who think the legal drinking age should be lowered.

9.

Which one of the following variables is not categorical?

a.

Age of a person.

b.

Gender of a person: male or female.

c.

Choice on a test item: true or false.

d.

Marital status of a person (single, married, divorced, other)

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10.

A polling agency conducted a survey of 100 doctors on the question “Are you willing to treat
women patients with the recently approved pill RU-486”?  The conservative margin of error
associated with the 95% confidence interval for the percent who say 'yes' is
a. 50%

b. 10%

c. 5%          d. 2%

11.

Which one of these statistics is unaffected by outliers?
a.

Mean

b.

Interquartile range

c.

Standard deviation

d.

Range

12.

A list of 5 pulse rates is: 70, 64, 80, 74, 92. What is the median for this list?
a.

74

b. 76  c. 77  d. 80

13.

Which of the following would indicate that a dataset is not bell-shaped?
a.

The range is equal to 5 standard deviations.

b.

The range is larger than the interquartile range.

c.

The mean is much smaller than the median.

d.

There are no outliers.

14.

A scatter plot of number of teachers and number of people with college degrees for cities in
California reveals a positive association. The most likely explanation for this positive
association is:
a.

Teachers encourage people to get college degrees, so an increase in the number of
teachers is causing an increase in the number of people with college degrees.

b.

Larger cities tend to have both more teachers and more people with college degrees, so
the association is explained by a third variable, the size of the city.

c.

Teaching is a common profession for people with college degrees, so an increase in the
number of people with college degrees causes an increase in the number of teachers.

d.

Cities with higher incomes tend to have more teachers and more people going to college,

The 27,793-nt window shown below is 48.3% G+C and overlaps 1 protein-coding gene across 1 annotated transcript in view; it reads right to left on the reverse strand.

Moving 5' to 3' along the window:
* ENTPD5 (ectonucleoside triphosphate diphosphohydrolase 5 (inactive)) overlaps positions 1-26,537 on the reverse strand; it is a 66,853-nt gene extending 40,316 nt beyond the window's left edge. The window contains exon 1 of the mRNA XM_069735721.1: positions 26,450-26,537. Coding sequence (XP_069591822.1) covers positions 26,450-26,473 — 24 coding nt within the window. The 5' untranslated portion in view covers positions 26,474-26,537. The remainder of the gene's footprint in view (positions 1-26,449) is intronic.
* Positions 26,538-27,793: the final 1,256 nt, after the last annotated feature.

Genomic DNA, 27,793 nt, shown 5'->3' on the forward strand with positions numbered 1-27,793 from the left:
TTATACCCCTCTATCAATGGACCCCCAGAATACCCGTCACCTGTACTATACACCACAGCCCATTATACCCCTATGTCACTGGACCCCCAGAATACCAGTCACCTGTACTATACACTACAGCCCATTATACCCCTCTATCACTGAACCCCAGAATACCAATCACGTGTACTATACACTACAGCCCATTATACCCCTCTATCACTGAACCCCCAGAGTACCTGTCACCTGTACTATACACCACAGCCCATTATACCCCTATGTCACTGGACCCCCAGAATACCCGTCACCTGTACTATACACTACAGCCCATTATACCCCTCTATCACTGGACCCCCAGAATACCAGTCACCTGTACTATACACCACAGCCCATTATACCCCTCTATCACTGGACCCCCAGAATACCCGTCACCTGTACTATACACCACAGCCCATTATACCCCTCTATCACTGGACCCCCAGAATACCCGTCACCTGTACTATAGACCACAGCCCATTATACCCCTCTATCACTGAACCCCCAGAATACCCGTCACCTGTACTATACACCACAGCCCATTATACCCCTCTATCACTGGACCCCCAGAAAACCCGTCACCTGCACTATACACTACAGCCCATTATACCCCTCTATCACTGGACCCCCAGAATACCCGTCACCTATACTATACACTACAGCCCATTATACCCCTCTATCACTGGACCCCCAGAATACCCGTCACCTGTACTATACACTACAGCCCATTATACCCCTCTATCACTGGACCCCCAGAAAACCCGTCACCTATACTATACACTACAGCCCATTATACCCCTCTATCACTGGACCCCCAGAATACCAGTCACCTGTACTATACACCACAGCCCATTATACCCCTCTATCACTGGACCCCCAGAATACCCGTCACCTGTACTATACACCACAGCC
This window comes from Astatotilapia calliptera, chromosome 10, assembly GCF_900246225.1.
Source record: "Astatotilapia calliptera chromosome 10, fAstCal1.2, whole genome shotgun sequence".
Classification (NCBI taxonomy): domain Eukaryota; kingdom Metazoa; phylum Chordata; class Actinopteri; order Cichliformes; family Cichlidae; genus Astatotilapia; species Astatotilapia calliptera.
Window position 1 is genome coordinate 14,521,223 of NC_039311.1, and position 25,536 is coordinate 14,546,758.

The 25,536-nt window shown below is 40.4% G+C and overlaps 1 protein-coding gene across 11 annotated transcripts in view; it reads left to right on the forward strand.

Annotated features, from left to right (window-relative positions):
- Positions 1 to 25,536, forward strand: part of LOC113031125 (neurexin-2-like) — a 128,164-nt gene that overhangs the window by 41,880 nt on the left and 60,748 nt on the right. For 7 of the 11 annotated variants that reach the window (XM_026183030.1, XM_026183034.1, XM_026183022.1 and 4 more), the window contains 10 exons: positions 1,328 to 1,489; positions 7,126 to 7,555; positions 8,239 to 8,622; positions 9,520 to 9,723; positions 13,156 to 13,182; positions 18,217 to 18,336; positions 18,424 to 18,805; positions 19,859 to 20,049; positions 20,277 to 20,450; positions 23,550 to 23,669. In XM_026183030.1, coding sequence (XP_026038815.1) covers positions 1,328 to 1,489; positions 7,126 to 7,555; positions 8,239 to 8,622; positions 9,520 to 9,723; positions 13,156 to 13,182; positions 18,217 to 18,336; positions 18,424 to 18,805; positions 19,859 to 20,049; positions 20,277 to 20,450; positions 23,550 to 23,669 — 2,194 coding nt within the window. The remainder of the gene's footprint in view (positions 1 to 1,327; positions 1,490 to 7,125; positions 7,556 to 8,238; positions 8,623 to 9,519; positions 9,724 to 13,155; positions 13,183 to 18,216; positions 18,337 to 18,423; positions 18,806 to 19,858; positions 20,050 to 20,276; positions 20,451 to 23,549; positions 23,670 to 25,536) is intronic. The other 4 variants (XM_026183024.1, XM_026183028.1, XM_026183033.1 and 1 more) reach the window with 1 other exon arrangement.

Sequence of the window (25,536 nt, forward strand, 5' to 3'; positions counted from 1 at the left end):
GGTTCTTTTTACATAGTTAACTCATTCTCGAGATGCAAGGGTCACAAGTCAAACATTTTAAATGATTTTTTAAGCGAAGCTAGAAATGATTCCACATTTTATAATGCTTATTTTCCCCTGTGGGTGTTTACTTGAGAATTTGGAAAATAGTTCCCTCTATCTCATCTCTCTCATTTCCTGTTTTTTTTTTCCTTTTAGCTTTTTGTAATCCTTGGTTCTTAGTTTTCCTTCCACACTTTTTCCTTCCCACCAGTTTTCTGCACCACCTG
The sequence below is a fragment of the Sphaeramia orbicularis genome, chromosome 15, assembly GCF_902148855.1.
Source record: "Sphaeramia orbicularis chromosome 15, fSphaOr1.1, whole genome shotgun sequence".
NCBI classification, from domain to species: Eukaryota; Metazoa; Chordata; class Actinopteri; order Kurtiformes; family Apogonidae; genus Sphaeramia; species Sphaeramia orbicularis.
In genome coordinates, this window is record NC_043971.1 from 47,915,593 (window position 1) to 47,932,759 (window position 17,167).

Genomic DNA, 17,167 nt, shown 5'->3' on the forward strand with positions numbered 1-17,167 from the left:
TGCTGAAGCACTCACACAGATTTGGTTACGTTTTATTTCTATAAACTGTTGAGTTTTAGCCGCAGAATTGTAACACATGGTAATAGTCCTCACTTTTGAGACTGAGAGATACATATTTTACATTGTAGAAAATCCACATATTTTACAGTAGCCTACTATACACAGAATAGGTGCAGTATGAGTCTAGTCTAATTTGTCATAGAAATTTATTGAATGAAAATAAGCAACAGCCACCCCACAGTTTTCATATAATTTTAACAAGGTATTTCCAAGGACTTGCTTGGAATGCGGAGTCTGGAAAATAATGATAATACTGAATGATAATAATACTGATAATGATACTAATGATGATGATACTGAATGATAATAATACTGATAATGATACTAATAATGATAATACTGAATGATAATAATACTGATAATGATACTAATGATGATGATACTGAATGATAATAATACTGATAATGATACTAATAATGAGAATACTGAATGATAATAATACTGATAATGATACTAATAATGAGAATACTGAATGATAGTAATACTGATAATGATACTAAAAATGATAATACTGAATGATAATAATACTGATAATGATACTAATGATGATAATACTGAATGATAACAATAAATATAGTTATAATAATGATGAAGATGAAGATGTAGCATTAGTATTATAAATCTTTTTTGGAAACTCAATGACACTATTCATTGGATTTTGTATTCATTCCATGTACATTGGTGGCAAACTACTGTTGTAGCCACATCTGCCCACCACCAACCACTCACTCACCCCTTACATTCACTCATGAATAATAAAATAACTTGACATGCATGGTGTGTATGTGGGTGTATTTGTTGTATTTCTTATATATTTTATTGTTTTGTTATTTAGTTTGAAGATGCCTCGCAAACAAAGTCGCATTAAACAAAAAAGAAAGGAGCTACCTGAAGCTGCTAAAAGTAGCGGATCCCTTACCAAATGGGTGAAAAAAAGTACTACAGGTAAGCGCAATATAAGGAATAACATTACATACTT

so income is a confounding variable, making causation between number of teachers and
number of people with college degrees difficult to prove.

15.

The value of a correlation is reported by a researcher to be

r

=

0.5. Which of the following

statements is correct?

a.

The x-variable explains 25% of the variability in the y-variable.

b.

The x-variable explains

25% of the variability in the

y

-variable.

c.

The x-variable explains 50% of the variability in the

y

-variable.

d.

The x-variable explains

50% of the variability in the

y

-variable.

16.

What is the effect of an outlier on the value of a correlation coefficient?
a.

An outlier will always decrease a correlation coefficient.

b.

An outlier will always increase a correlation coefficient.

c.

An outlier might either decrease or increase a correlation coefficient, depending on

where it is in relation to the other points.

d.

An outlier will have no effect on a correlation coefficient.

4- Page

17.

One use of a regression line is
a.

to determine if any x-values are outliers.

b.

to determine if any y-values are outliers.

c.

to determine if a change in x causes a change in y.

d.

to estimate the change in y for a one-unit change in x.

18.

Past data has shown that the regression line relating the final exam score and the midterm
exam score for students who take statistics from a certain professor is:

final exam

= 50 + 0.5

×

midterm

One interpretation of the slope is
a.

a student who scored 0 on the midterm would be predicted to score 50 on the final exam.

b.

a student who scored 0 on the final exam would be predicted to score 50 on the midterm
exam.

c.

a student who scored 10 points higher than another student on the midterm would be
predicted to score 5 points higher than the other student on the final exam.

d.

students only receive half as much credit (.5) for a correct answer on the final exam
compared to a correct answer on the midterm exam.

Questions 19 to 21:

A survey asked people how often they exceed speed limits. The data are

then categorized into the following contingency table of counts showing the relationship between
age group and response.

Exceed Limit if Possible?

Age Always Not

Always Total

Under 30

100 100 200

Over 30

40 160 200

Total

140 260 400

19.

Among people with age

over 30

, what's the "risk" of always exceeding the speed limit?

a.